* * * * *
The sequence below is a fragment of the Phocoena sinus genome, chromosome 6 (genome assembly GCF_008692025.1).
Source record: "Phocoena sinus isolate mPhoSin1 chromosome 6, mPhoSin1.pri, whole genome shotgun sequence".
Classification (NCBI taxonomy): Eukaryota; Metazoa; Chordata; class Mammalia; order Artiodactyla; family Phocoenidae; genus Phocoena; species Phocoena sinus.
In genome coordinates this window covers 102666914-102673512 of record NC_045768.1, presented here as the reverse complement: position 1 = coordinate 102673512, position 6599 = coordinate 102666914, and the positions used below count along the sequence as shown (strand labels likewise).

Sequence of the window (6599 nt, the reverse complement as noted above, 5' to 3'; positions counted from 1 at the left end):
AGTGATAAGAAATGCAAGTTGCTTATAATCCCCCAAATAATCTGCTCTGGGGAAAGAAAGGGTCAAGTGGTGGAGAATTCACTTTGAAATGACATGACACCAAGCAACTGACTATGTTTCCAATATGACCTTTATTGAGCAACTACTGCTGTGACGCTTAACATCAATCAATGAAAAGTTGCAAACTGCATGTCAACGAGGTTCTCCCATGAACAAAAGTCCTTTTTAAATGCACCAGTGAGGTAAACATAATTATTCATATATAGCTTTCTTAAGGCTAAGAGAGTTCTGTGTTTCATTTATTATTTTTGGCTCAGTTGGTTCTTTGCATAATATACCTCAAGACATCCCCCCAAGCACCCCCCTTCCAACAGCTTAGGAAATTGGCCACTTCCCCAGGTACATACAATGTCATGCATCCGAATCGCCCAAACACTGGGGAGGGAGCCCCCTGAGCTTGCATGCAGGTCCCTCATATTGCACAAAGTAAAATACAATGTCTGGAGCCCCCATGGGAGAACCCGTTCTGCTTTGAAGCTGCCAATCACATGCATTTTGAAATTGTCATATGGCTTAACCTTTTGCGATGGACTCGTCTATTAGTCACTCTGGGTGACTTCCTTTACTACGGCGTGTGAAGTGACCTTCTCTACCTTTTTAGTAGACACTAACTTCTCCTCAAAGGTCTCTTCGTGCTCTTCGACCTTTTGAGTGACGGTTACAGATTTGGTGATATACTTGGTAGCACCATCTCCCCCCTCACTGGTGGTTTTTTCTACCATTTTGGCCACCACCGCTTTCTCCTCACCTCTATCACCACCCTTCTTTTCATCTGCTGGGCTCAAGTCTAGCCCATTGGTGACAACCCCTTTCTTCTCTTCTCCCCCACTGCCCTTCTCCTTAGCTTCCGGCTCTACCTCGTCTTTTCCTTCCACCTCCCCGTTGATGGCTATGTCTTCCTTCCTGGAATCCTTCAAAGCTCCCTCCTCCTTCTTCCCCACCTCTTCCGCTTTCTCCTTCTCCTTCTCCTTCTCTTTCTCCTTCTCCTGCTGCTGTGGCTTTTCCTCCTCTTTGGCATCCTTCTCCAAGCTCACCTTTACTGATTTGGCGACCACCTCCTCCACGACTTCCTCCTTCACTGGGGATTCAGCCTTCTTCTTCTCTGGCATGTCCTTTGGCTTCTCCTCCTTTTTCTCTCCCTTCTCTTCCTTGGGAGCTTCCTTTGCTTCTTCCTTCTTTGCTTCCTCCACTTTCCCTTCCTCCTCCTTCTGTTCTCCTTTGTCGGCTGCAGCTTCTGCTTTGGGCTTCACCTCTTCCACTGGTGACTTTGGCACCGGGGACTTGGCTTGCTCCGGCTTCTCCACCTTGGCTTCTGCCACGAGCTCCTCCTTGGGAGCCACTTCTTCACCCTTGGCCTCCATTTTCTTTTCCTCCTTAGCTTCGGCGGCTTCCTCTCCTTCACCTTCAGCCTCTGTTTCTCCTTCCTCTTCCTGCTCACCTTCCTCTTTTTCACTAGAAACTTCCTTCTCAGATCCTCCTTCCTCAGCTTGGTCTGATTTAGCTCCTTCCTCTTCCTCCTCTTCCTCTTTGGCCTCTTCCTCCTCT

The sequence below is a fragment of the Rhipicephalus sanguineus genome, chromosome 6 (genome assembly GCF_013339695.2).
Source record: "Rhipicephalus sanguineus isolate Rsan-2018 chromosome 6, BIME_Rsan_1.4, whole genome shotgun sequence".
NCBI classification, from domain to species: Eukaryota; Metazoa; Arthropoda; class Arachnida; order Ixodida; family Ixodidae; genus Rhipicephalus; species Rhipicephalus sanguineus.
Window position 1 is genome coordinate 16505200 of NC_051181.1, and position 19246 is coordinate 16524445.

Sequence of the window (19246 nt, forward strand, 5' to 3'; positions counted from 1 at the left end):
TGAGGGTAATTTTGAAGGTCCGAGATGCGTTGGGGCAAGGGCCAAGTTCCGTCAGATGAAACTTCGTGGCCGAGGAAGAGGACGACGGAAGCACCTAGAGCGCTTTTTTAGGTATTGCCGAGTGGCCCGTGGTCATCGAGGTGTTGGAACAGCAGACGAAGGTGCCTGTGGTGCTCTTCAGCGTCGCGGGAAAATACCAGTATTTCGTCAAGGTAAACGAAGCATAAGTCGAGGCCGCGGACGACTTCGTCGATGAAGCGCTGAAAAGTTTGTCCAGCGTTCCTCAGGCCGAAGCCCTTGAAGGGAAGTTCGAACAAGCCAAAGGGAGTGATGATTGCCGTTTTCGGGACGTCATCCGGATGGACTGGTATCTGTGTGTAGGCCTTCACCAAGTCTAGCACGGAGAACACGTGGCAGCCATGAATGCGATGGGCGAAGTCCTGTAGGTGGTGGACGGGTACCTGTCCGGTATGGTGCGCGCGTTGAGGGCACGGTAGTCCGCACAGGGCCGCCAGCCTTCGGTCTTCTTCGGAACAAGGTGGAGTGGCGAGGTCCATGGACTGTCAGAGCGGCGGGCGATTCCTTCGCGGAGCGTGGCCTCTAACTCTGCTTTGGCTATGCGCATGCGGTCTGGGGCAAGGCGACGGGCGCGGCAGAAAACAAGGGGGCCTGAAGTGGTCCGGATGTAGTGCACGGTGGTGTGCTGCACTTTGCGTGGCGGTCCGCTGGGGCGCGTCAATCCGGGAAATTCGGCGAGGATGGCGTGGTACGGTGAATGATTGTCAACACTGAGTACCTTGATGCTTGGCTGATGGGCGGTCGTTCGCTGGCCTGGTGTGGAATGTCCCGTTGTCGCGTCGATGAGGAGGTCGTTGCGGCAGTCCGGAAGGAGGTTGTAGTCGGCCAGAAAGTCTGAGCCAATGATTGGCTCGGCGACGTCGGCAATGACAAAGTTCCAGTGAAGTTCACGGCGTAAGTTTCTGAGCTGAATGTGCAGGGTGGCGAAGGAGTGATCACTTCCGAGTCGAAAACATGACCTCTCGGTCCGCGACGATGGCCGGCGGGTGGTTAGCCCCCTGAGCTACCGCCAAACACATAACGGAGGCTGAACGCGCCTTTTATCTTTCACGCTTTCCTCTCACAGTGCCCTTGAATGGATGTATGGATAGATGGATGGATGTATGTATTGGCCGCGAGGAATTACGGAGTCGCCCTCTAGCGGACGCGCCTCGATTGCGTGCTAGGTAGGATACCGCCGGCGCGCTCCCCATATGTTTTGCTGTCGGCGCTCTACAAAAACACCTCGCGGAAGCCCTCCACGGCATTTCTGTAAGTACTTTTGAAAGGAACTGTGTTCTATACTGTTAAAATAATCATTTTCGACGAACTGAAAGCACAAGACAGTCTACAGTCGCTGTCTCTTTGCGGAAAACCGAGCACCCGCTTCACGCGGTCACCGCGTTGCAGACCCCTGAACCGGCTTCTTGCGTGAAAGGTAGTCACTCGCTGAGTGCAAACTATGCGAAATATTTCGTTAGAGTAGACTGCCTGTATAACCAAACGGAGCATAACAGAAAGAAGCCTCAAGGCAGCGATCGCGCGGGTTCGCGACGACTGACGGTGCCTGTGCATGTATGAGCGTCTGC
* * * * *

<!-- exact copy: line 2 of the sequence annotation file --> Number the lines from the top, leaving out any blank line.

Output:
Source record: "Phocoena sinus isolate mPhoSin1 chromosome 6, mPhoSin1.pri, whole genome shotgun sequence".